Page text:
The challenge of the time was to link humanist study with religious doctrine, to uncover how the knowledge of the ancients paralleled and thus supported church doctrine; the means for this was a reinvigorated Neoplatonism. Just as Scripture maintained that Adam had been made in the physical image of an all-perfect god, so too did the pagan Roman architect Vitruvius (1st cent. b.c.e.) declare that within the form of the human body could be found the modules of the most perfect geometric forms, the circle and the square. His written description was beautifully depicted in the well-known drawing by Renaissance artist/architect Leonardo da Vinci, planned as an illustration for a new edition of Vitruvius's Ten Books on Architecture : a man with outstretched arms just touches the edges of a circle and square.
The circle and square became the measure of perfect architectural form as well in scores of new churches and chapels built in Italy. Of the many examples, the small church of Santa Maria delle Carceri in Prato, designed by Giuliano da Sangalloin in 1485, shows this modular perfection well. Its basic plan is a square of about 38 feet, extended upward to the top of the main cornice to form a cube. Short half-square arms project on the four sides. Atop the internal cube span four semicircular arches (half the height of the cube), and these define four curved pendentives that carry the topmost dome, circular in plan and nearly a perfect hemisphere in section. Circles and squares, and their three-dimensional counterparts, define the edges and perimeters of this idealized building.
The Renaissance emphasis on the ability of the human mind to grasp the rational structure of the universe led Martin Luther (1483–1546) to analyze the New Testament in search of support of papal practices, particularly the sale of indulgences. Instead, Luther uncovered in the letters of St. Paul the assertion that salvation was God's gift through faith and repentance, not something to be parceled out by, much less purchased from, an established church and clerical hierarchy. Coupled with the desire of numerous German princes to shed the political yoke imposed by the Roman Church, Luther's church reforms led to a splintering of the church universal. Delayed in reacting to this attack, the Roman Church convened the Council of Trent (1545–1563) to draft responses to the Reformation split in the church. Whereas the Reformationists, to varying degrees, shunned the use of sensory aids in worship—and in certain regions of Northern Europe engaged in the wholesale destruction of paintings and statuary—the Council of Trent decreed that, on the contrary, the ordinary worshiper can only grasp the mysteries of faith with difficulty and so highly evocative painted and sculpted imagery were to be emphatically employed. A superb illustration of this dictum can be found in the highly emotive and mysteriously illuminated sculpted figure of St. Theresa found at the end of the right transept arm of the church of Santa Maria della Vittoria, Rome, built by Gian Lorenzo Bernini in 1645–1652. Here in a total work of art, fusing painting, sculpture, and architectural enframement, the ecstatic divine experience of St. Theresa is shown to the common worshiper in terms of seemingly carnal ecstasy, an analogy easily understood. Architecture, merged with painting and sculpture, was to serve as an instrument of propaganda in bringing the strayed faithful back into the protective arms of Mother Church (exactly the image Bernini said he was after in the curved encircling colonnade of his new piazza in front of the huge basilica of St. Peter's in Rome).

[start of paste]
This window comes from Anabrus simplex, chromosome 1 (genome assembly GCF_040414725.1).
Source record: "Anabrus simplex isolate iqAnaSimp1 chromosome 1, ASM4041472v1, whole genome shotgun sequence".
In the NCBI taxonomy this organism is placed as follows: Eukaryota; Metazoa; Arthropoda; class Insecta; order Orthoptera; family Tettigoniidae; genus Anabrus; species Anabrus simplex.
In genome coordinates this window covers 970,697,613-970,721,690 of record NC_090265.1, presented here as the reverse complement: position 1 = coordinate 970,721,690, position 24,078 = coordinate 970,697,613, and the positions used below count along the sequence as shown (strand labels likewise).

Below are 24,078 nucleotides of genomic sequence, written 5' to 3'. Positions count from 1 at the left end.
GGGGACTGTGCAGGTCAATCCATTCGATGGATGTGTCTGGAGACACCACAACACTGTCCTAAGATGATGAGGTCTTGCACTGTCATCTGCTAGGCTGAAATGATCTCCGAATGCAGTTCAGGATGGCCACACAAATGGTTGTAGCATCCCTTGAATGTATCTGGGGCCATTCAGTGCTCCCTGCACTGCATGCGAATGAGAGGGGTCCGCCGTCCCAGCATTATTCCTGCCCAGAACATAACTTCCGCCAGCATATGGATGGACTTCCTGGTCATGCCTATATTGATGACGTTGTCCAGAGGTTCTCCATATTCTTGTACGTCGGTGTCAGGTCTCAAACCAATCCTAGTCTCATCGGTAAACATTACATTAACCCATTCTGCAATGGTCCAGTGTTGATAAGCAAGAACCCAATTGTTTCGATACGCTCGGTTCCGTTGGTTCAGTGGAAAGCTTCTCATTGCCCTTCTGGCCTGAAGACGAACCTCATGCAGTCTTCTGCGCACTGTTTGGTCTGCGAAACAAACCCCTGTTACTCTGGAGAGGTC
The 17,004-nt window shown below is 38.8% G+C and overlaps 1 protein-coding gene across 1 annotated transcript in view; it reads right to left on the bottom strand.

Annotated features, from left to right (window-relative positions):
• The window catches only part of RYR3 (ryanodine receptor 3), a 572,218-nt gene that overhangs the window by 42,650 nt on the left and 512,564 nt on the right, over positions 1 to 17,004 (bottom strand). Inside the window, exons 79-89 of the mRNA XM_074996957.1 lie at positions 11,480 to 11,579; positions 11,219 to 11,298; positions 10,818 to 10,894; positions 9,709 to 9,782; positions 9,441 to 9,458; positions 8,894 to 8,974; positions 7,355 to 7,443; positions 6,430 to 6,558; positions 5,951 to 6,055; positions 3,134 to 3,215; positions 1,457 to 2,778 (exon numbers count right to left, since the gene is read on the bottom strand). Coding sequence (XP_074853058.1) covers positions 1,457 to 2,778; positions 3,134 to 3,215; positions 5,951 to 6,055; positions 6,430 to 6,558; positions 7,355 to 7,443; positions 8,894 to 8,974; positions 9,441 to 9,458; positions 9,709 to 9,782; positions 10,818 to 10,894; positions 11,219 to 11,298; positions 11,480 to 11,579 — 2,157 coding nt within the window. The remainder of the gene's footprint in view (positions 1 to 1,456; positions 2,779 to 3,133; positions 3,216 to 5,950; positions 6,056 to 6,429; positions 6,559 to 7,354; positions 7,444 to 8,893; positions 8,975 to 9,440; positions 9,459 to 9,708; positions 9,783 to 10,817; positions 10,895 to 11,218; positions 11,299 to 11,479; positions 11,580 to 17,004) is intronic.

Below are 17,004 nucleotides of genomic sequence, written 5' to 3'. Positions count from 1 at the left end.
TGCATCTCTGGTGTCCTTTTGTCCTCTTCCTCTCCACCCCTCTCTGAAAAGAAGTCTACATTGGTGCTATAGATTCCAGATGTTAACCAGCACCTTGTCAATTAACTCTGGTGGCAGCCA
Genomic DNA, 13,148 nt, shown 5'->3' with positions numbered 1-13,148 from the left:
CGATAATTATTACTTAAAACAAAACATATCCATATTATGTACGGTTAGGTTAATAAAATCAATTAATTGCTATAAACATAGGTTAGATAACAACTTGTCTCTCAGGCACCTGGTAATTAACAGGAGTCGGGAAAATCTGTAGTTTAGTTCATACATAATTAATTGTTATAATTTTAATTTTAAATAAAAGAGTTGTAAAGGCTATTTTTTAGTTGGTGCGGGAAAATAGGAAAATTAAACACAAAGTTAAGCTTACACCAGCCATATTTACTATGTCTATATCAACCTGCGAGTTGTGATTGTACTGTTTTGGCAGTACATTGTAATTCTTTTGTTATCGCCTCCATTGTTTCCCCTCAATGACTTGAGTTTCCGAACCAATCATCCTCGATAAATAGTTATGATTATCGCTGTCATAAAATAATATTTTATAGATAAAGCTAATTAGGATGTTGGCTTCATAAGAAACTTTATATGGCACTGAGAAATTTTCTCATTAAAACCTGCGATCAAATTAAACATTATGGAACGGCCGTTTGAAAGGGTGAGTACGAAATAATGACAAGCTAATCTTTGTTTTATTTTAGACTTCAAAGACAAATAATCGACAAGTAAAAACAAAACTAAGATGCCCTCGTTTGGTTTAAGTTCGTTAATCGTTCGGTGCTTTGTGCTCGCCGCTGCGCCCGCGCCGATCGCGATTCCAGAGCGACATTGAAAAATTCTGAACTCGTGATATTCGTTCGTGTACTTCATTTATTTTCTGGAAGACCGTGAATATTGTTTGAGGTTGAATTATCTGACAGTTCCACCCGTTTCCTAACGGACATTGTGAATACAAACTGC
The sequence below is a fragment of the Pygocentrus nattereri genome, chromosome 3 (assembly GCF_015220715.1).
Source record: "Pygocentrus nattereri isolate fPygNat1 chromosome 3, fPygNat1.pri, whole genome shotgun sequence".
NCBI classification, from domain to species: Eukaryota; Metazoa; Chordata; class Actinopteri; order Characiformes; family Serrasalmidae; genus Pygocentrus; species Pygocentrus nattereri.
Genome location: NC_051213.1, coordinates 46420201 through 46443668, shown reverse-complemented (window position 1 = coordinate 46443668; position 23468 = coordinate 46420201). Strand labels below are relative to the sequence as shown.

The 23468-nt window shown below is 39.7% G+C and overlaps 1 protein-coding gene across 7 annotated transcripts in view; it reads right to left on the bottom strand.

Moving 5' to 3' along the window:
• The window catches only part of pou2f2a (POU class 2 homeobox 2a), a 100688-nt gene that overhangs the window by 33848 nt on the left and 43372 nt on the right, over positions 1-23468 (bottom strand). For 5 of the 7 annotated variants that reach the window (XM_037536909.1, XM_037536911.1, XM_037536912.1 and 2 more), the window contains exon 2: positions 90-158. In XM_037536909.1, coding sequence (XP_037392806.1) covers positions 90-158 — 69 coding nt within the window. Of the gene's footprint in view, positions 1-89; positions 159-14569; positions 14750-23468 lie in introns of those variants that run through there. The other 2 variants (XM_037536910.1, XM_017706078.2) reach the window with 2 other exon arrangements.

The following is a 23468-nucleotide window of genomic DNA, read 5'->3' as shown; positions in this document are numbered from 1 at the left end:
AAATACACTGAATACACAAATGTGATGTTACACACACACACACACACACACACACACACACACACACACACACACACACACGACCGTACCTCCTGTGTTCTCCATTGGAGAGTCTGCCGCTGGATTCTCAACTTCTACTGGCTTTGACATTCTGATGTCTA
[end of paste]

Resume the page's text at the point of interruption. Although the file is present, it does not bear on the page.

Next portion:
The emphasis on the place of human understanding and reason, on rational analysis, initiated by the Renaissance and Reformation, reemerged in the eighteenth century.
During the so-called Age of Reason, or Age of Enlightenment, scientific analysis of the structural forces at work in a building began to be modeled mathematically, and the strength of building materials such as different woods and stones were tested and recorded in statistical tables. A good example in which the Age of Faith and the Age of Reason overlap can be seen in the Church of Saint Geneviève in Paris, begun in 1755 by architect Jacques-Germain Soufflot. Returning to the perfected forms of the Renaissance, Soufflot used a plan based on a Greek cross, with four arms of equal length extending from a central rotunda capped with a dome. Heavily influenced by what he had learned on a recent trip to southern Italy to inspect and study the ruined Greek temples at Paestum, near Naples, Soufflot used rows of structural Corinthian columns inside the church, balancing the weight of the smaller domes over the arms of the building directly on these columns. Seldom in the preceding three centuries had free-standing columns been used—as in ancient Greek architecture—for true structural support. Moreover, the great central dome was supported by slender piers. Using his knowledge of the strength of materials, Soufflot made the entire building much more delicate and lighter in appearance than had been the accepted norm. When cracks began to appear in the dome piers, construction was ordered halted while Soufflot's computations were subjected to scrutiny. Overall, Soufflot's calculations were proven to be correct, although some strengthening of the building took place. The building was finished in 1790 after Soufflot's death, but such was the shift in ideology and patronage in those tumultuous years of the French Revolution that the church was desacralized and converted to become the Panthéon, a memorial to great deceased French military and literary heroes.